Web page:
Society of Motor Manufacturers and Traders (SMMT) chief executive Mike Hawes has said that electric revolution is “primarily for fleets, not families” and called for change to drive mass EV adoption.
Just days after the UK Government cut its plug-in car grant (PiCG) incentive for private buyers from £3,000 to £2,500, and imposed a new cap of £35,000 on eligible vehicles, SMMT data showed that businesses are twice as likely as consumers to make the switch from petrol or diesel to an electric vehicle (EV).
Analysis of new car registrations in 2020 shows that just 4.6% of privately bought cars (34,324 vehicles) were battery electric vehicles (BEVs) – compared to 8.7% (73,881 vehicles) for businesses and large fleets.
Hawes said: “While last year’s bumper uptake of electric vehicles is to be welcomed, it’s clear this has been an electric revolution primarily for fleets, not families.
“Manufacturers are committed to the consumer, reducing costs and providing as wide a choice as possible of zero-emission capable vehicles with many more to come.
“To deliver an electric revolution that is affordable, achievable and accessible to all by 2030, however, Government and other stakeholders must put ordinary drivers at the heart of policy and planning.
“We need incentives that tempt consumers, infrastructure that is robust and charging points that provide reassurance, so that zero-emission mobility will be possible for everyone, regardless of income or location.”
Hawes said that the consistent shifting of Government incentives for EV buyers – its PiCG has reduced from £7,000 at launch to £2,500 today – a “game of snakes and ladders” and joined fellow delegates at today’s SMMT Electrified 2021 conference in calling for a consistent and ongoing approach in future.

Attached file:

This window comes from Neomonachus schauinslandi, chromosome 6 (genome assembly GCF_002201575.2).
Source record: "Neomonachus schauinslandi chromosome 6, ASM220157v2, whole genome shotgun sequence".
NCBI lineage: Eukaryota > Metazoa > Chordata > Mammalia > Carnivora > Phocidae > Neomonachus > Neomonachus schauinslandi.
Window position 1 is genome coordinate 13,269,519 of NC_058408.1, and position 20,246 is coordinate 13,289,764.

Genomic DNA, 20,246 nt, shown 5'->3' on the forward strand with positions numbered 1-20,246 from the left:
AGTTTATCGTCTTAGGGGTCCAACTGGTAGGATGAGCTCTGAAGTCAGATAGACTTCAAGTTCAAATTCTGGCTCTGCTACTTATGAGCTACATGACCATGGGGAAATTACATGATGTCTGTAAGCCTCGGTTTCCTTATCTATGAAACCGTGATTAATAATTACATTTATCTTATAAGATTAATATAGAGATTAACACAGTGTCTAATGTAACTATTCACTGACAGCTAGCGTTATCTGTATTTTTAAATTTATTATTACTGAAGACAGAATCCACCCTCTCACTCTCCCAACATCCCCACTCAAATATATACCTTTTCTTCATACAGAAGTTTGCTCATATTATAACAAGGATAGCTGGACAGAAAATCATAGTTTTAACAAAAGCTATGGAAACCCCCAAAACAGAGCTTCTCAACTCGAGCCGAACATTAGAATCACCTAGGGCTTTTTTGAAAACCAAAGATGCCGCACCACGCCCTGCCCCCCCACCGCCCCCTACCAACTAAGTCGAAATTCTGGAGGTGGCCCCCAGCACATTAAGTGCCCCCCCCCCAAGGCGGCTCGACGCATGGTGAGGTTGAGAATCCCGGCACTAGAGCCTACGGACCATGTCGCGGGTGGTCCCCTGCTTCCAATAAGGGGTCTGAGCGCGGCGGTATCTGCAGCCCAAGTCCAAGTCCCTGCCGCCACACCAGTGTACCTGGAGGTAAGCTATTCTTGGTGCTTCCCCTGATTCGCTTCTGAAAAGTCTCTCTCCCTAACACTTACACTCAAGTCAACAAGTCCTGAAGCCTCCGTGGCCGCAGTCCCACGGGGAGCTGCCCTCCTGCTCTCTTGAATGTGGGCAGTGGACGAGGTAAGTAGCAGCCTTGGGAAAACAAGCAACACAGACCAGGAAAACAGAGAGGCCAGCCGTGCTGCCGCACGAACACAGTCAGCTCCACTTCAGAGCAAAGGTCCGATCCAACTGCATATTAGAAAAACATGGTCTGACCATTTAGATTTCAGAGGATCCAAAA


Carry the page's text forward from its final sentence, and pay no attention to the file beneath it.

Speaking at today’s SMMT Electrified 2021 conference, BMW UK managing director, Graeme Grieve, described Government’s PiCG changes as “counter intuitive to the statements made ahead of COP26”.
Polestar chief executive, Jonathan Goodman said branded Government’s recent PiCG changes “a mistake” and said that incentives for consumers need to mirror those currently in place for fleet and business in being sustained and consistent.
He said: “Consumers are coming to us and asking a lot of questions about why the grant was there for them one minute and now it’s not.
“We need consistent and ongoing support to drive the adoption of EVs. Customers need to know where they stand.
“There is consistency and certainty in the company car market with the BIK rates. That’s a policy that people have clear visibility of for the next two years.”
The SMMT is calling for Government and stakeholders to prioritise overcoming consumer concerns through fairer incentives and a commitment to a dramatically expanded public charging infrastructure.
The industry body is not the only organisation that to highlight flaws in Government’s plan to transition to an all-out ban on pre petrol and diesel cars by 2030.
Labour’s shadow business minister Ed Miliband is set to call for interest free loans to help low and middle-income families purchase a new electric vehicle (EV) today.
The Minister has also suggested that a new national scrappage scheme should be introduced as part of efforts to deliver on the UK’s ambitious Road to Zero plan to reduce CO2 emissions, claiming that Government was currently “asleep at the wheel” in its facilitation of the shift to EVs.
At today’s conference, Hawes pointed out that one-in-three UK households have no dedicated off-street parking, leaving them disproportionately dependent on public charging points – of which around one-in-10 are out of order at any given time. In the Netherlands, that figure is one-in-100, he said.
The situation contrasts that in many EU nations.
Private buyers in Germany receive a €9,000 grant towards a new BEV, while Dutch drivers do not pay VAT on BEV purchases, equivalent to a purchase cost saving of around a sixth.
SMMT estimates that maintaining the plug-in grant and similarly exempting consumer EV purchases from VAT would increase uptake by almost two-thirds by 2026 compared to current predictions.
Given present projections suggesting the majority of drivers will choose to charge their vehicle at home if they can, SMMT also estimates that there would need to be around 2.3 million public charge points in service by 2030 to provide adequate coverage and tackle range anxiety – meaning more than 700 new charge points would have to be installed every day until the end of the decade.
By comparison, the current installation rate is approximately 42-a-day.